A few things…

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My first contribution to Homespun Bloggers radio is up at their headquarters.

On Thursday of this week I am doing a chat over the Carnival of Wicked Writers. Needless to say we will be chatting about my Cthulhu writings as well as the Gathering Dark & other tales. I will be appearing at 7pm est.

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About Marty Dodge

  • Marty – How is your fiction related to that of HP Lovecraft?

    Please include a link to Amazon in your posts — thanks!

  • My short stories and novels take place in the Lovecraftian mythos world. I am one of those that are loosely termed mythos writers.

  • Would it be demeaning to call what you write “fan fiction”? Or does “mythos writer” cover it just fine?

    I’ve read some Lovecraft and enjoyed it, though it does tend a bit Byzantine for my taste.

  • Yes, in fact it would. As a published writer fan fiction is a bit…inaccurate.

  • Marty – Did not mean to offend, hope you didn’t take it as such.

    What draws you to Lovecraft’s world in a way that makes you want to create original stories within it?

  • The Mythos cycle is very lose and easy to write in. It also has a long history of other writers participating in it. Lovecraft himself encouraged his comtemporaries to write tales in his mythos cycle. One could argue its almost open source.I also played Call of Cthulhu the RPG when I was younger. Its a very “story-led” RPG.

  • Easy to write in, but not so easy to write well in. The problem with most mythos writers is that they write pastiche rather than writing something original and creative and fitting the mythos into it.

    For mythos writing which stands on its own check out the novel Strange Eons by Robert Bloch, or the recent series of novels by Geoffrey Barlough, particularly House in the High Woods.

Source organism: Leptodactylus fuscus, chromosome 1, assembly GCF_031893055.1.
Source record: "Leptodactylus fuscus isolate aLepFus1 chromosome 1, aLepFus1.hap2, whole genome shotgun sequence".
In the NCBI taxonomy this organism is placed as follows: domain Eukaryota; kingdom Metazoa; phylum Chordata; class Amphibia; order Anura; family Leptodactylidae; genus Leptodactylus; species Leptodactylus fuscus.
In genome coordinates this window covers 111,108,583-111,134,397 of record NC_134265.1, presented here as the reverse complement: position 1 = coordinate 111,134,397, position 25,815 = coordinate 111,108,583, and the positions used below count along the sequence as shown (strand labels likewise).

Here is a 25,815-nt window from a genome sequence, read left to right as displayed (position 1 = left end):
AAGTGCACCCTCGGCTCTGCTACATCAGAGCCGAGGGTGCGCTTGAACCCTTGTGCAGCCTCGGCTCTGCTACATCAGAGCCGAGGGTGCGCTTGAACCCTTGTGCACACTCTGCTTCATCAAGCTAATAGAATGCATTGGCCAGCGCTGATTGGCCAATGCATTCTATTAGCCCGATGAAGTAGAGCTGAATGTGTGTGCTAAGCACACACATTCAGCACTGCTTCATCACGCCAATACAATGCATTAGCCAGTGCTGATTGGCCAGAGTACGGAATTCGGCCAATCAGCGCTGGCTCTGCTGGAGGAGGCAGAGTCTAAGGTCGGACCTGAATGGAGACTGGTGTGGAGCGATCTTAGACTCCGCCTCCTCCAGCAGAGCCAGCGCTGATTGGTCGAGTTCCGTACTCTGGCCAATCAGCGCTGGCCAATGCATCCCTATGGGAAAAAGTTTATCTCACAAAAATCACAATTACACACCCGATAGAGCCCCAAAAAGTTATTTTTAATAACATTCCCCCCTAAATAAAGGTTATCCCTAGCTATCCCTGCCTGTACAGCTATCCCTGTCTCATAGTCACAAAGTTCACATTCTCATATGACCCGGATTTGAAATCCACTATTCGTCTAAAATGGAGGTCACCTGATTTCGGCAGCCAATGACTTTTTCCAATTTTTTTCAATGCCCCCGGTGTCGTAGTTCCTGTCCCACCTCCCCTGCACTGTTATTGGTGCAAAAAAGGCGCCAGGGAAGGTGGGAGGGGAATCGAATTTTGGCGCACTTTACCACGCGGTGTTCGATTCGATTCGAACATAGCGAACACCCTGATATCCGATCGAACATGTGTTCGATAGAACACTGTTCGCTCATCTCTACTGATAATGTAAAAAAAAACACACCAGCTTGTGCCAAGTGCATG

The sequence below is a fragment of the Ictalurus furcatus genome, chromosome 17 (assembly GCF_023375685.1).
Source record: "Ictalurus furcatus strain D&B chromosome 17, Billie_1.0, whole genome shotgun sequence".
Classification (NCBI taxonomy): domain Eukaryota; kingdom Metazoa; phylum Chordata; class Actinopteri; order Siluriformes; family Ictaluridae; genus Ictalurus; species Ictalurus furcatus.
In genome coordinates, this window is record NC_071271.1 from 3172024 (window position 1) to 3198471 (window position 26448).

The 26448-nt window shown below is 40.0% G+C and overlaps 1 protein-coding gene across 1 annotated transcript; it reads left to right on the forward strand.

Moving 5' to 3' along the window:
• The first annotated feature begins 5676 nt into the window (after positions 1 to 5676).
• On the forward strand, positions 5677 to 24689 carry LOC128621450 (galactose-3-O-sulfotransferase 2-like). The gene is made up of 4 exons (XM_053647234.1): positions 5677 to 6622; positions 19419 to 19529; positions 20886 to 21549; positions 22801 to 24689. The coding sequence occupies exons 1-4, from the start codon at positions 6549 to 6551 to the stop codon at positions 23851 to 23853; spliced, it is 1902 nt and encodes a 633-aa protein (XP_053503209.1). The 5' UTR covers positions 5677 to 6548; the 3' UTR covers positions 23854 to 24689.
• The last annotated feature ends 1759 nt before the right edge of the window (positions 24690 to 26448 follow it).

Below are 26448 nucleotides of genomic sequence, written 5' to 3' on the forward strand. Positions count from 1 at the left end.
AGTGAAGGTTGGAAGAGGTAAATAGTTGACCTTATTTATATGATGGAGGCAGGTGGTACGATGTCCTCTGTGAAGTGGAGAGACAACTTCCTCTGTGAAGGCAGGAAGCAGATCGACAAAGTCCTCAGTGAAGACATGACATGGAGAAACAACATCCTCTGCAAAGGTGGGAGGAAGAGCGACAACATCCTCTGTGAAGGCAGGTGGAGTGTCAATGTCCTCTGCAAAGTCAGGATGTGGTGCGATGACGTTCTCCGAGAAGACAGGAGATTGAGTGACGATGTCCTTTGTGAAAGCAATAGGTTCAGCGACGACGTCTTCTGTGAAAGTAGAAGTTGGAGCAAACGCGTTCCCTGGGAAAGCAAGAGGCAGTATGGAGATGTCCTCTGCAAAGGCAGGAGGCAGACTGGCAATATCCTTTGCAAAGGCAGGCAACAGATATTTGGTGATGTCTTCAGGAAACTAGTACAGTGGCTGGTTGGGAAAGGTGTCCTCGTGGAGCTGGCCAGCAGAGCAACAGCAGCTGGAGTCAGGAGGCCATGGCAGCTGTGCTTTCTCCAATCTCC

• Well Aleister, editor of Temple of Dagon, said the following about my mythos writing:

    “Andrew Ian Dodge does what few modern authors can. He is able to write mythos tales which are not only appreciated by Lovecraft purists, but by fans of horror in general.” Aleister


    Lovecraft had such an effect on horror writing, it is hard not to see his influence in so much of what came after, a certain unnameable quality.

  • To avoid the temptation of doing a pastiche of Lovecraft, my mythos cycle stuff takes place in current day and in Wales (mostly). We mythos writers owe it to Lovecraft to all the cycle rather than just apeing his and his fellows work.

  • I’ve never actually read any mythos fiction other than that written by Lovecraft himself; but I’ve heard of the blasphemous eldrich non-Euclidian horrors the Man Was Not Meant To know perpetrated by those foolish enough to attempt to emulate his prose style.

    Anyone else notice how much Dr Who owes to Lovecraft?

  • Yep, science fiction has been borrowing from him for decades. One of the reasons I like Babylon 5 and Firefly is their frequent nods to Lovecrafts mythos. Dr Who has all kinds of nods to the mythos as well.

  • Arguably, a lot of Lovecraft’s Mythos stuff is a form of dark SF.

  • Well I tend to refer to the mythos stuff I write as Dark Fantasy. Lovecraft himself considered his own work DF rather than horror or SF.

  • The Gathering Dark has just been reviewed over at the Temple of Dagon.